• There may be failure conditions for text alternatives on images that should be ignored by 'alt text'. If there is no alt attribute at all, assistive technologies are not able to ignore the non-text content. The alt attribute should be provided in these cases. This relates to WCAG 2.1 AA F38: Failure of Success Criterion 1.1.1 due to not marking up decorative images in HTML in a way that allows assistive technology to ignore them, Success Criterion 1.1.1 (Non-text Content)
  • There may be failure in technique to show how images can be marked so that they can be ignored by Assistive Technology. If no title attribute is used, and the alt text is set to null it indicates to assistive technology that the image can be safely ignored.This relates to WCAG 2.1 AA H67: Using null alt text and no title attribute on img elements for images that AT should ignore, Success Criterion 1.1.1 (Non-text Content)
  • There may be failure of technique to avoid unnecessary duplication that occurs when a grouping of adjacent non-text content is used to present information or functionality. This relates to WCAG 2.1 AA G196: Using a text alternative on one item within a group of images that describes all items in the group, Success Criterion 1.1.1 (Non-text Content)
  • There may be some web pages that show technique failures to allow users to identify the non-text content even if the non-text content is intended to provide a specific sensory experience. For example, a deaf person may want to know what an audio instrumental file is - even if they cannot hear it. Similarly, a blind person may want to know what the subject of a visual image is - even if they cannot see it. This relates to WCAG 2.1 AA G100: Providing a short text alternative which is the accepted name or a descriptive name of the non-text content, Success Criterion 1.1.1 (Non-text Content).
  • There may be some failures in technique to provide useful information via the text alternative even if the full function of the non-text content cannot be provided. This relates to WCAG 2.1 AA G82: Providing a text alternative that identifies the purpose of the non-text content, Success Criterion 1.1.1 (Non-text Content)
  • Some failure conditions may occur where techniques have failed to ensure that sections have headings that identify them. This relates to WCAG 2.1 AA Success Criterion 1.3.1 which requires that the headings be marked such that they can be programmatically identified (error code G141).
  • The objective of this technique is to illustrate the use of both keyboard-specific and mouse-specific events with code that has a scripting function associated with an event. Using both keyboard-specific and mouse-specific events together ensures that content can be operated by a wide range of devices. For example, a script may perform the same action when a key press is detected that is performed when a mouse button is clicked. This technique goes beyond the Success Criterion requirement for keyboard access by including not only keyboard access but access using other devices as well. This relates to WCAG 2.1 AA code SCR20: Using both keyboard and other device-specific functions, Success Criterion 2.1.1 (Keyboard)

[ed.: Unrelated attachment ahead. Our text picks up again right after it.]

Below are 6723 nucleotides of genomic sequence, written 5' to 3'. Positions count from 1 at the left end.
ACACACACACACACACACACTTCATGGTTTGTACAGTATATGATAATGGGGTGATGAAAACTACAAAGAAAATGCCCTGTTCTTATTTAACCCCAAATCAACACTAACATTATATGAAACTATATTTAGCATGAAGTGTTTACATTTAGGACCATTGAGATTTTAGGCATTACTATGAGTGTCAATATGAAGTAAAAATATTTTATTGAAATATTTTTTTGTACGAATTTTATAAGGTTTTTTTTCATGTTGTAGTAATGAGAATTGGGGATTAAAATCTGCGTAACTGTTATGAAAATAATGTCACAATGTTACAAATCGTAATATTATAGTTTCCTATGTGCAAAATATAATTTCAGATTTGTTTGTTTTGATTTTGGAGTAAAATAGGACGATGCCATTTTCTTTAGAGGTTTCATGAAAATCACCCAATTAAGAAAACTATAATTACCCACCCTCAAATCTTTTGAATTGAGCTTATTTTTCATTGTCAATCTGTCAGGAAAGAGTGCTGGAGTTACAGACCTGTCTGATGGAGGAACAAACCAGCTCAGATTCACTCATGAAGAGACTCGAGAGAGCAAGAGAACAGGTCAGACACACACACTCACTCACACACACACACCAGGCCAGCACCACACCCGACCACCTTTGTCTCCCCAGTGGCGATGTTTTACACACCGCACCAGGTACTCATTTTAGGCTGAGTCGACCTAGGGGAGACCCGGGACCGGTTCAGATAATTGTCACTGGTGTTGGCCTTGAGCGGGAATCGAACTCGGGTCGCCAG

• There may be some PDF documents that don’t show how a descriptive title for a PDF document can be specified for assistive technology by using the 'Title' entry in the document information dictionary and by setting the 'DisplayDocTitle' flag to True in a viewer preferences dictionary. This is typically accomplished by using a tool for authoring PDF. This relates to WCAG 2.1 AA code PDF18: Specifying the document title using the Title entry in the document information dictionary of a PDF document.

Please be aware that a program of work is currently underway to address accessibility issues, involving internal developers and designers, and Learning Pool, who provides our Learning Management System.

We aim to resolve all the accessibility issues mentioned above by 31 December 2021.

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Online services which are exempt from accessibility standards

Parts of our online services are exempt from accessibility standard 'WCAG 2.1 AA'.

  • The accessibility regulations do not require us to 'fix' downloads if they were published before 23 September 2018 (if they’re not essential to providing services). Due to 'disproportionate burden', we won't be able to make downloads accessible if they were published on our site before 19 April 2021 (whether they're essential to providing services or not). However, any new downloads we publish from 19 April 2021 will meet accessibility standards.
  • We do not plan to add captions to pre-recorded (audio and) videos published before 23 September 2020, because these are exempt from meeting the accessibility regulations. However, any new pre-recorded (audio and) videos published after 23 September 2020 should have captions added.
  • Some of our online forms are difficult to navigate using a keyboard, for example, because some form controls are missing a ‘label’ tag. We’ve assessed the cost of fixing the issues with navigation and accessing information, and with interactive tools and transactions. However, we believe that doing so now would be a 'disproportionate burden' within the meaning of the accessibility regulations.

Where our assessments have determined it would be a 'disproportionate burden' to apply fixes to make a particular online service accessible, you can email: wdu@york.gov.uk to request information in an accessible format.

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Ongoing improvements for increased accessibility

Our online services are currently being (and will continue to be) reviewed for compliance with WCAG 2.1 AA; these tests are carried out internally using manual checks alongside automated testing using SiteMorse. The findings of our ongoing SiteMorse reviews will continue to inform and prioritise our actions according to usage data, as we work to improve accessibility across our online services.

Our current estimate is that all accessibility fixes will be undertaken no later than 31 December 2021.

This accessibility statement was last reviewed on 19 April 2021, by our WDU Facilitators Team.

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Also see